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Movies to Change the World 

The Story of Film examines world cinema in the period of 1969-1979. It looks at the work of filmmakers in Germany (Wim Wenders, R. W. Fassbinder, Margarethe von Trotta, and Werner Herzog), ... See full summary »

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Himself (archive footage)
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Kazuo Hara ...
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Djibril Diop Mambéty ...
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The Story of Film examines world cinema in the period of 1969-1979. It looks at the work of filmmakers in Germany (Wim Wenders, R. W. Fassbinder, Margarethe von Trotta, and Werner Herzog), Italy (Pier Paolo Pasolini and Bernardo Bertolucci), Britain (Ken Russell, Donald Cammell, and Nicolas Roeg), Australia (Peter Weir and Gillian Armstrong), and Japan (Noriaki Tsuchimoto and Kazuo Hara). It also looks at the development of Third Cinema which criticizes the commoditization of film and sees film as a way to fight social injustice. It looks at filmmakers from Algeria (Assia Djebar), Senegal (Ousmane Sembene, Djibril Diop Mambety, and Safi Faye), and Ethiopia (Haile Gerima). It also looks at Kurdish filmmaker Yilmaz Guney and Chilean directors Patricio Guzman and A lejandro Jodorowsky. Written by Shatterdaymorn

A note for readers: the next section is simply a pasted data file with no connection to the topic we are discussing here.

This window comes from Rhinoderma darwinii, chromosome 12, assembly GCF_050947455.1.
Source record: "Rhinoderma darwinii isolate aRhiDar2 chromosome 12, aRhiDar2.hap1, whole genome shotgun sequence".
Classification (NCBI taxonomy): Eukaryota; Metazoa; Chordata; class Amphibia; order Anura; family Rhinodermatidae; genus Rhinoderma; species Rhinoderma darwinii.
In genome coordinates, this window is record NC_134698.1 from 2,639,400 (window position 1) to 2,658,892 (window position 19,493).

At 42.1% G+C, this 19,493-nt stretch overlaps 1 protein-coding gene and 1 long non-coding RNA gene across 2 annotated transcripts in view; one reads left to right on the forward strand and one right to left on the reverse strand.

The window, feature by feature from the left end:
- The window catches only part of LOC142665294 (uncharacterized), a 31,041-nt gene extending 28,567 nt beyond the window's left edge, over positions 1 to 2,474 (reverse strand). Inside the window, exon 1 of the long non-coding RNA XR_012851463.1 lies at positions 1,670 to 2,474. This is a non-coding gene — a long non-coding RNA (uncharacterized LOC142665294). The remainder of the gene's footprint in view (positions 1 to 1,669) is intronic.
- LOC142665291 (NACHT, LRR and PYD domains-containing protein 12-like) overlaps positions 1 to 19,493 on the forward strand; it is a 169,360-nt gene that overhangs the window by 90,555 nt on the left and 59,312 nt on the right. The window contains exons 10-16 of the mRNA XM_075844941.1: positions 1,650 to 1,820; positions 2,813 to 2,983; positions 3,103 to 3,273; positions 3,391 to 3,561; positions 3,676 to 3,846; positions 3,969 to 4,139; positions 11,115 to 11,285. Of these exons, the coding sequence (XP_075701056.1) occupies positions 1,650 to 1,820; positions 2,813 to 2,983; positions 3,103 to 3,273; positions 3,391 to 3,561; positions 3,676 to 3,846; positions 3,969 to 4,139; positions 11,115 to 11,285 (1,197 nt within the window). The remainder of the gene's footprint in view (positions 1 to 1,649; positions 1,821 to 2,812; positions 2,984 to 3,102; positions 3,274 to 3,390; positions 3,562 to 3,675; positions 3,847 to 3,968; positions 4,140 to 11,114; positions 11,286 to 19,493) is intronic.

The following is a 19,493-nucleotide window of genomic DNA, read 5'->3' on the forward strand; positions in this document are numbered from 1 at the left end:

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5 November 2011 (UK)  »

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Mark Cousins - Presenter: [about the new generation of German directors] One thing's clear. The films all asked the question, I don't want to be what my parents are, then what am I?
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Features The Spider's Stratagem (1970) See more »

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Radical Directors of the 1970s
11 July 2013 | by (United States) – See all my reviews

Wim Wenders and Rainer Fassbinder wanted to bring German cinema back, and had big personalities. Fassbinder was even to film himself starkly naked, and to push "Guess Who Is Coming to Dinner" to new levels. (In real life, he was an abuser of women and was not afraid to express this in public.) Fassbinder took "All That Heaven Allows" and made "Fear Eats the Soul" as well as taking "All About Eve" and making "Bitter Tears". Wenders matched that with "Alice in the Cities" and we also got Werner Herzog, the most important landscape director since John Ford.

In Italy, Pier Paolo Pasolini fought Italian commercialism and brought out sexuality with "Arabian Nights". Bernardo Bertolucci, a student of Pasolini, was (according to Cousins) the greatest director of his time. "The Conformist" was a masterpiece, and influenced Coppola and Scorsese.

Ken Russell was Britain's answer to Fellini with "Women in Love", and Nicolas Roeg lead Australian film with "Walkabout", although Peter Weir may be more well-known to the mainstream today.

And then, the greatest film of the 1970s: "Holy Mountain". This segment of the documentary really touches on everything good about the 1970s, and therefore is one of the better segments.


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